Editorial: Will improved economy dull suicide spike?
More people are dying of suicide than car accidents.
Let that thought sink in for a moment and consider the numbers released by the Centers for Disease Control and Prevention on Friday. In 2010, 33,687 people died in motor vehicle crashes, while 38,364 took their own lives.
The suicide rate among Americans 35 to 64 jumped by about 30 percent to 17.6 deaths per 100,000 people. More middle-aged people are killing themselves and many of them are men, especially in their 50s.
Some experts blame it on the nature of the generation born after World War II, according to an article by The New York Times.
“It is the baby boomer group where we see the highest rates of suicide,” said Ileana Arias, deputy director of the CDC. “There may be something about that group, and how they think about life issues and their life choices that may make a difference.”
The spike may also be connected to the country’s economic struggles in the past 10 years.
“The increase does coincide with a decrease in financial standing for a lot of families over the same period,” Arias said.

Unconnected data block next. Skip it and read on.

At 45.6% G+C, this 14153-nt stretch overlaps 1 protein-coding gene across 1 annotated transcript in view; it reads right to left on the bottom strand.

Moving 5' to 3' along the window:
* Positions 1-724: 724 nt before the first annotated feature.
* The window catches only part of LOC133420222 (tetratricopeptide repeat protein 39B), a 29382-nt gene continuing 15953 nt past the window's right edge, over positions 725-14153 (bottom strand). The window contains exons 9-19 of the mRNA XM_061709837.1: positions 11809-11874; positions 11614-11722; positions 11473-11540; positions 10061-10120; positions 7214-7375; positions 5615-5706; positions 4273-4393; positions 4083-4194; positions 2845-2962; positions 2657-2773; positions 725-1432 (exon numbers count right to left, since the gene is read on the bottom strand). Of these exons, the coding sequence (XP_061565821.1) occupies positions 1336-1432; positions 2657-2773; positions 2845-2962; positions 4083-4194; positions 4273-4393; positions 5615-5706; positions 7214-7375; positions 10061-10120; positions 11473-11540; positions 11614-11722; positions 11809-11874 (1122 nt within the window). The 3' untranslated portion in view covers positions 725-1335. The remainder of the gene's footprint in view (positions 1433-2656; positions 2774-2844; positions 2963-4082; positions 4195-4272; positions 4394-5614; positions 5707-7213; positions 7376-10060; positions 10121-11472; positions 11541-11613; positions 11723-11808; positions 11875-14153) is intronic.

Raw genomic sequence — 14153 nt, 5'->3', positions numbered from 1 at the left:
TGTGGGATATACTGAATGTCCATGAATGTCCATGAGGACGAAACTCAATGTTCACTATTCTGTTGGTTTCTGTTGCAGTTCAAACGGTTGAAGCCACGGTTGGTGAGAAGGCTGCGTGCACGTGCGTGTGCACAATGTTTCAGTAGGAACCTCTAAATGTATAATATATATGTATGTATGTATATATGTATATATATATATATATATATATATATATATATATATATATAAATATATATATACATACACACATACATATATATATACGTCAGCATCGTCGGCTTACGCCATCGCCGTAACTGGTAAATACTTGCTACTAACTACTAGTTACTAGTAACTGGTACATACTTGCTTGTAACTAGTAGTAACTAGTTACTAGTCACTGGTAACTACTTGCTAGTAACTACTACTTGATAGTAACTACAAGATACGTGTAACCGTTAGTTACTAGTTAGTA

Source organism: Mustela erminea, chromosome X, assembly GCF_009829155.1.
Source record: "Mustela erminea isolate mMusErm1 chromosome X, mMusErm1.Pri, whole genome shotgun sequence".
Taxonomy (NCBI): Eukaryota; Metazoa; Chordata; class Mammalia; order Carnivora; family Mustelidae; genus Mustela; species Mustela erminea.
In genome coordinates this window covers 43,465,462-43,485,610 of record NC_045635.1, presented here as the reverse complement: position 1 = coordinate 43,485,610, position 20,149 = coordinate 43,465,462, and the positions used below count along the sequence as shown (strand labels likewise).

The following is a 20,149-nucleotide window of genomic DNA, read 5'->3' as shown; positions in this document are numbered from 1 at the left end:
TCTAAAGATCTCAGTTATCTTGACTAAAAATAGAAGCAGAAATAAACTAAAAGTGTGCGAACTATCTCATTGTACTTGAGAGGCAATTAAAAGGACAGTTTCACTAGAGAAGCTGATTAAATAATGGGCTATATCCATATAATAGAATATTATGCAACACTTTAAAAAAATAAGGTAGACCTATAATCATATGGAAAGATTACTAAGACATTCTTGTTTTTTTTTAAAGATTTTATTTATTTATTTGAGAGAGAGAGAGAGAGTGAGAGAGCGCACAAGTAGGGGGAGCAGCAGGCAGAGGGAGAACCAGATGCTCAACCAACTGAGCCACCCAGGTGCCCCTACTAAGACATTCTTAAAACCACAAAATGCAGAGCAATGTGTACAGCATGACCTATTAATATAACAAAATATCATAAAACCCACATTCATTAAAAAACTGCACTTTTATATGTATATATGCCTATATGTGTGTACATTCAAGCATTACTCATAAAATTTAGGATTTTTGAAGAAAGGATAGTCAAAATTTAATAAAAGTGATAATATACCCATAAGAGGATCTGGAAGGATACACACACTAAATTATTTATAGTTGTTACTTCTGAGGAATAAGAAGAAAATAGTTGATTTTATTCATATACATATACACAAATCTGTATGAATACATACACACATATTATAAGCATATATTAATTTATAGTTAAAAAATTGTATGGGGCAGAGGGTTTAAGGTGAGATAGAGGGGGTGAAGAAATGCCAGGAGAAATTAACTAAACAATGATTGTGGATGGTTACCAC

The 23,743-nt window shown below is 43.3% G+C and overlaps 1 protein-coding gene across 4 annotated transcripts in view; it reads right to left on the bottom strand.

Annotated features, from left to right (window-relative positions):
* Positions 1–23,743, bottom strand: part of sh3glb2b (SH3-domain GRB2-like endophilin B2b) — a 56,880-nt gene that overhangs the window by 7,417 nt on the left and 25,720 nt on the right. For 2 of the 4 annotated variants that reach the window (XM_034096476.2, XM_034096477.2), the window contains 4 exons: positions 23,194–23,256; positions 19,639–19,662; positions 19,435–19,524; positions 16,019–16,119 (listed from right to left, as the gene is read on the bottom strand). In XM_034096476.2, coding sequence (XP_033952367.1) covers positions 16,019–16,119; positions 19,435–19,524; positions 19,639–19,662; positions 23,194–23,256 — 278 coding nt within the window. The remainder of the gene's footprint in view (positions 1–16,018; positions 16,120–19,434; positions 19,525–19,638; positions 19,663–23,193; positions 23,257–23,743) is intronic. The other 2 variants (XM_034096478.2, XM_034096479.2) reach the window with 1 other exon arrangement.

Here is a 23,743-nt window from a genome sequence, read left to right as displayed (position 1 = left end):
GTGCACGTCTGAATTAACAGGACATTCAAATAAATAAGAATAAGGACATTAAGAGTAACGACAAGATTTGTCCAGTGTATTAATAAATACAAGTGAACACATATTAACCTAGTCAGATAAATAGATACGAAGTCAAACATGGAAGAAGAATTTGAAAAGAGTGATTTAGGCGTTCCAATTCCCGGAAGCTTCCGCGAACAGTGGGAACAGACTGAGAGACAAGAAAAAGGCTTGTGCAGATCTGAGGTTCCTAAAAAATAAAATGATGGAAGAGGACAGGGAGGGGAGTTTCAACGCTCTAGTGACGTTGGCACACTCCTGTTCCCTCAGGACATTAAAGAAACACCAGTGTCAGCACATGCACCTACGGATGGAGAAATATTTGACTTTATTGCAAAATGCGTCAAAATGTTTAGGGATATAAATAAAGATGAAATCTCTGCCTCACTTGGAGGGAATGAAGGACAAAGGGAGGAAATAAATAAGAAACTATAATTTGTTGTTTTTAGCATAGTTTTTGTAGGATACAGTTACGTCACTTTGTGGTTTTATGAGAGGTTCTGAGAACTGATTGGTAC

Plus, prescription drugs and hangings have become a growing cause of those suicides. Most are committed with firearms, but poisoning deaths and overdoses are up 24 percent while hangings are up 81 percent.
Making it even worse for boomers, Arias said, is the unique stresses placed on them as they care for aging parents while also supporting their adult children through their own financial and emotional struggles.
But the federal jobs report issued during the same week as these depressing suicide numbers should give us all reasons to feel more optimistic: Employers added 165,000 jobs in April and drove the unemployment rate down to a four-year low of 7.5 percent.
We’re down to 4.4 million Americans who have been without work for more than six months, a significant improvement from the 2010 peak of 6.7 million unemployed.
More people working means more money moving around and increased demand for goods and services.
Sung Wong Sohn, an economist at the Martin Smith School of Business at California State University, told the AP: “Consumers are feeling better. The decent employment gains will add to the optimism and help lift future spending.”
So, we hope this light at the end of the tunnel means we’ll see those suicide statistics trend downward.
But if you’re feeling desperate and need help, don’t hesitate to check out your options at suicidehotlines.com/northcarolina.html. You can also call 800-510-9132 for the area’s local suicide hotline.
Stick around and see how we rebound from the rough years.